When early man
progressed from a lifestyle as a hunter gatherer and adopted an
agricultural way of life
he would have needed some way to break up the earth to plant seeds,
he may have used slash and burn, as an easy means to clear the
land, planting the seeds in the scorched earth between the tree
It probably wasn't long before he realized
the superior physical strength of cattle could be utilized to
pull a plough, which would have been a stout tree branch. Exactly
when the plough came into use and whether or not it was was fitted
with a share or point, is not known, the practicalities of attaching
a flint or stone point to a wooden object pulled through the ground
seem rather daunting.
With the advent of the Bronze Age about
1700 BC man had learned to cast copper and tin into almost any
shape he desired, this metal would have probably been considered
precious to be used for such a mundane task as ploughing, particularly
so when it would have worn away and been lost, although it was
almost certainly used for sycles and scythes.
Over one thousand years passed before the
secrets of smelting iron was discovered. This was a very significant
step in mans development, enabling him to produce articles of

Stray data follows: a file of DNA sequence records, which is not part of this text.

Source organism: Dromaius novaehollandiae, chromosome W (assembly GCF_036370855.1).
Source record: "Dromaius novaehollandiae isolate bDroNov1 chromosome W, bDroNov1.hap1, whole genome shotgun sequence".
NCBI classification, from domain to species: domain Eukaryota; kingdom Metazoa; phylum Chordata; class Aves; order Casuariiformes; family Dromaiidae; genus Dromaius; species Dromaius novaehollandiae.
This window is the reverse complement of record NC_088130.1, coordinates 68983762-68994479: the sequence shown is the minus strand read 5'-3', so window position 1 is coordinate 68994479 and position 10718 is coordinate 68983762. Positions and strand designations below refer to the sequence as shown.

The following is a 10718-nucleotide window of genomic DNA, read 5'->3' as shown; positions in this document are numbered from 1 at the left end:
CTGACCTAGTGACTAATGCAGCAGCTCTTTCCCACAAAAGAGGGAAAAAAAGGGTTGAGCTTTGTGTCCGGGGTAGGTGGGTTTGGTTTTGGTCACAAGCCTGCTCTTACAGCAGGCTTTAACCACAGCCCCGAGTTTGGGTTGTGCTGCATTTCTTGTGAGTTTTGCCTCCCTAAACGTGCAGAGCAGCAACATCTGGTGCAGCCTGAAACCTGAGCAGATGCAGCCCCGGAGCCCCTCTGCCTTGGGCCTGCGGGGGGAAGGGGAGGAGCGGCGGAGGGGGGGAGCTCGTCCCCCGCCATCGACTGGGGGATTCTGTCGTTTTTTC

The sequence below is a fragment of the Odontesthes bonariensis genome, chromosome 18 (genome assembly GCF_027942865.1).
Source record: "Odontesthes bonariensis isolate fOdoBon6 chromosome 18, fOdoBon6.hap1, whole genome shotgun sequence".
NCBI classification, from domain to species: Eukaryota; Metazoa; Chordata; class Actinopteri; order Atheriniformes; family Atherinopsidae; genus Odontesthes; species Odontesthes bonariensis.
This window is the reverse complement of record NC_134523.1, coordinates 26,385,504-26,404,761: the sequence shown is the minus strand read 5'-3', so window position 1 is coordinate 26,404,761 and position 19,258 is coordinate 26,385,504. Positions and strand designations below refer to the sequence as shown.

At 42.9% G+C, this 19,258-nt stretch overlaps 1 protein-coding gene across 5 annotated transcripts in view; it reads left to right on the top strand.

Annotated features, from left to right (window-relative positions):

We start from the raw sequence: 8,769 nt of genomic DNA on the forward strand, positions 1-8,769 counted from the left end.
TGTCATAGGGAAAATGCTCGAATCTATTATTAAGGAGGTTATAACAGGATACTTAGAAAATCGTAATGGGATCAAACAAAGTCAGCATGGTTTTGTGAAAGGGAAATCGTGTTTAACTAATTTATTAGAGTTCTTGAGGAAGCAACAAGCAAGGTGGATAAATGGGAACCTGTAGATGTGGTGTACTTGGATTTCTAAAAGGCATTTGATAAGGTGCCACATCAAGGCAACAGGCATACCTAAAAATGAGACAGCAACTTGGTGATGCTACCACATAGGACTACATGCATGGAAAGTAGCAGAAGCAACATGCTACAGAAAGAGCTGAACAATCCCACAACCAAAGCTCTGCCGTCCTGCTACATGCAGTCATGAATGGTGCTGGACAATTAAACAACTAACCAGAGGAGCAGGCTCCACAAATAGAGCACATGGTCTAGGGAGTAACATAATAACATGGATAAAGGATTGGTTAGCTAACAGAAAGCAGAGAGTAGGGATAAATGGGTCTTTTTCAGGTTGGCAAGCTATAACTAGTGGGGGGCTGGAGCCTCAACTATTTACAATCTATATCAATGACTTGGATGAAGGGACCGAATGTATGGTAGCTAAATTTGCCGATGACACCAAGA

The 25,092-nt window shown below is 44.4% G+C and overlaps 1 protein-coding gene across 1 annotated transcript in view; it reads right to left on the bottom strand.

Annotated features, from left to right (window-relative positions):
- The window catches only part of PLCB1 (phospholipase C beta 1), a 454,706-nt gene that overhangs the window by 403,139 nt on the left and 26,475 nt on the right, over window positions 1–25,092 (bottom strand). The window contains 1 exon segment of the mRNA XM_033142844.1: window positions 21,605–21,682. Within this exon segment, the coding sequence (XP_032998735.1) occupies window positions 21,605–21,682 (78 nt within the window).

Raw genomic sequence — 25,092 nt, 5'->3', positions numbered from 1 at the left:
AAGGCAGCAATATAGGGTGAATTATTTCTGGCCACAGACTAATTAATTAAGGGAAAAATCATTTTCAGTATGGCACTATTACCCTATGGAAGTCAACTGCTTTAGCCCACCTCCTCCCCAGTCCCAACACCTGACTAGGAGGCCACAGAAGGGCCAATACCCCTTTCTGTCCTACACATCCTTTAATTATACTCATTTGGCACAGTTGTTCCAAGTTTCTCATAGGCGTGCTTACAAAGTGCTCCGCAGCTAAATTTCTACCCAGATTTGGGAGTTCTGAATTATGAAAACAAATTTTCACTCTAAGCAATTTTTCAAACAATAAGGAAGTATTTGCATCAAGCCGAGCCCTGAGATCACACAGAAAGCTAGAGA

strength and durability hitherto only dreamed of, small wonder
the early smiths were venerated and credited with almost mystical
powers. As with bronze the early iron would have been available
only in small quantities and it may have been some considerable
time before it found its way into agriculture.
The majority of small farms would not have
been able to afford a horse, the spade was used to work the land
and feed their families. Although some formed themselves into
unofficial groups sharing a horse and helping each other during
planting and harvest, this system found favour in the west of
the country, it was called Rundale.
A group of people involved in the agricultural scene was the 'spalpeens'
these were labourer's who traveled the country with a spade or
scythe offering their services to farmers or landowners.
In earlier times the spade was made
by the local blacksmith, communities then were more or less self
sufficient each town or village having craftsmen catering for
the needs of the locality. This is probably the main reason for
the diversity of spade types seen across Ireland, although the
soil type had a bearing on this also, Mayo and the western counties
favoring a narrower blade for their stony soil.
With the advent of the industrial
revolution in Ireland a few spade mill's were set up across the
country producing spades and other farm implements, many of these
powered, one such was Patterson's
Spade Mill in County Antrim.